These three awards all recognise our work to improve the care we deliver and the linkages we are creating with other services such as primary care, Auckland City Hospital and local schools. It’s hugely exciting to see that we are playing a part in connecting these services together to add value to the work we all do.  

This brings me to the second Learning Sessions for 20,000 Days which were successfully held this week. These sessions brought together people from across the health sector to share their progress on several collaboratives which have already begun shifting the pattern of demand away from Middlemore Hospital. I’ll be sharing this progress with you in a blog post soon.



Author: Geraint Martin

Geraint Martin was appointed Chief Executive Officer of Counties Manukau DHB in December 2006. It is one of the largest District Health Boards in New Zealand and services a population of half a million. He has significant experience over 30 years in national policy & in managing both primary and secondary care . Previously, he was Director of Health and Social Care Strategy at the Welsh Government .He authored a radical 10 year strategy of reform, including the successful “Saving 1000 lives” Campaign.Until 2004, he was CEO at Kettering General Hospital & had held senior positions in London & Birmingham.He has worked closely with clinicians in improving clinical standards,patient safety,chronic disease management & managing acute care to reduce hospital demand.In NZ, He has promoted clinical quality and leadership as central to improving patientcare. This has led to a significant increases in productivity and access, whilst maintaining financial balance. CMH has completed in 2014 a $500 m capital redevelopment programme, the largest in New Zealand. A central part of this is the establishment of Ko Awatea,the Centre for Innovation and Research which will underpin CMH as one of the the leading health systems in Australasia.In 2008, he chaired the Ministerial Review of Emergency Care in New Zealand, and in 2013 was an member of the Expert Advisory Panel on Health Sector Performance. Geraint has an MSc in Health Policy from Birmingham University .His post-graduate work has focused on health economics and Corporate Strategy . He is adjunct Professor of Healthcare Management at AUT and Victoria University, Wellington Elected in 2006 as a Companion of the Institute of Healthcare Management, previously he was an Associate Fellow at Birmingham University.He is is Chair of the Auckland Philharmonia Orchestra, a member of the Institute of Directors, on the Board of the NZ Institute of Health Management & previously the Board of The NZ Health Quality and Safety Commission.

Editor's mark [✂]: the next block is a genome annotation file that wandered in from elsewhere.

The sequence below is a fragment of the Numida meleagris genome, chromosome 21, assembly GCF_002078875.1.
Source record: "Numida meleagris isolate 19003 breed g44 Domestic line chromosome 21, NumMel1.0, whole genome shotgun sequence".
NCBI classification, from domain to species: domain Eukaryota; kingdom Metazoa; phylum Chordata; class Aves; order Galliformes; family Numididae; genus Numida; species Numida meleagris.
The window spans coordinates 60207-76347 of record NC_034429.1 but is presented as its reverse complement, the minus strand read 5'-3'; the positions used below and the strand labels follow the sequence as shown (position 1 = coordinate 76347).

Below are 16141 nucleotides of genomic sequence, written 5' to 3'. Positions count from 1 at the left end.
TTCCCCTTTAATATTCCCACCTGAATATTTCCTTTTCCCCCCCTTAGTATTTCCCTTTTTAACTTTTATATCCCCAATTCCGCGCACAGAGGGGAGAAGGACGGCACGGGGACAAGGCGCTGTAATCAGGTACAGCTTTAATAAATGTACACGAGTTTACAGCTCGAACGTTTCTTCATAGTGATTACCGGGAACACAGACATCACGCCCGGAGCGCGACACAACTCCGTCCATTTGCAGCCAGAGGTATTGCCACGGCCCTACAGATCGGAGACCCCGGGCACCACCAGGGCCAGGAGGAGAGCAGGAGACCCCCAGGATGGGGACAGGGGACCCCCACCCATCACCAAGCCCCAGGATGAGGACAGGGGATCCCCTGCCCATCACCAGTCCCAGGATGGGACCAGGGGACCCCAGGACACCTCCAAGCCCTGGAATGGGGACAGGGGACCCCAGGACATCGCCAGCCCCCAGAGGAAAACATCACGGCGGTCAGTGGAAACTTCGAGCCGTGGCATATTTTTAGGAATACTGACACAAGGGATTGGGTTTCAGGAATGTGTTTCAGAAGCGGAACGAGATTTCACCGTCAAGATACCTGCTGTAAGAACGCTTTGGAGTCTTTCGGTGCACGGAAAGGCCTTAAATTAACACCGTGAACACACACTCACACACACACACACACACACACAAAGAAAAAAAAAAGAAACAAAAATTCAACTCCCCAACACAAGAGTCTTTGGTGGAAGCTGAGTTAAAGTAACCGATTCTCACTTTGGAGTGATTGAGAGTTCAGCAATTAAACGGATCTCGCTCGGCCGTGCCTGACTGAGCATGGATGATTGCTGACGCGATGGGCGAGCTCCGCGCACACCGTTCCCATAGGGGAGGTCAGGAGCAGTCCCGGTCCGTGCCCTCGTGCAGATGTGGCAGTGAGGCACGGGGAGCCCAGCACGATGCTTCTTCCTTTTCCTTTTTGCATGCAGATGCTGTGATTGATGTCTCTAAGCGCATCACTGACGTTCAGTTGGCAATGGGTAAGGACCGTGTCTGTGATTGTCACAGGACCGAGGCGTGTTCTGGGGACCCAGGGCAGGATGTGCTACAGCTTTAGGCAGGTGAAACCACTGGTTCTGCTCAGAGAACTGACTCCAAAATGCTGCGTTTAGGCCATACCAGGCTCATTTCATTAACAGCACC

One thought on “Balancing Business”

  1. Interesting that you ask patients to leave a compliment not a complaint. This would be a lot easier to do if nurses had a minimum time in which to respond when a patient pushes their assistance needed button. It sometimes seems that the nurses feel justified that their breaks take precedence over responding to a patent’s call for help. Is there not a system in place that another nurse can cover for a nurse taking her break?
    Also it would be nice if nurses could assist patients with opening the containers the butter comes in when they only have the use of one hand. Not simply ignore the help button or worse still come and say that is not their job. When service like that is provided it would be so much easier to give compliments and see that the nurses really do care for their patients.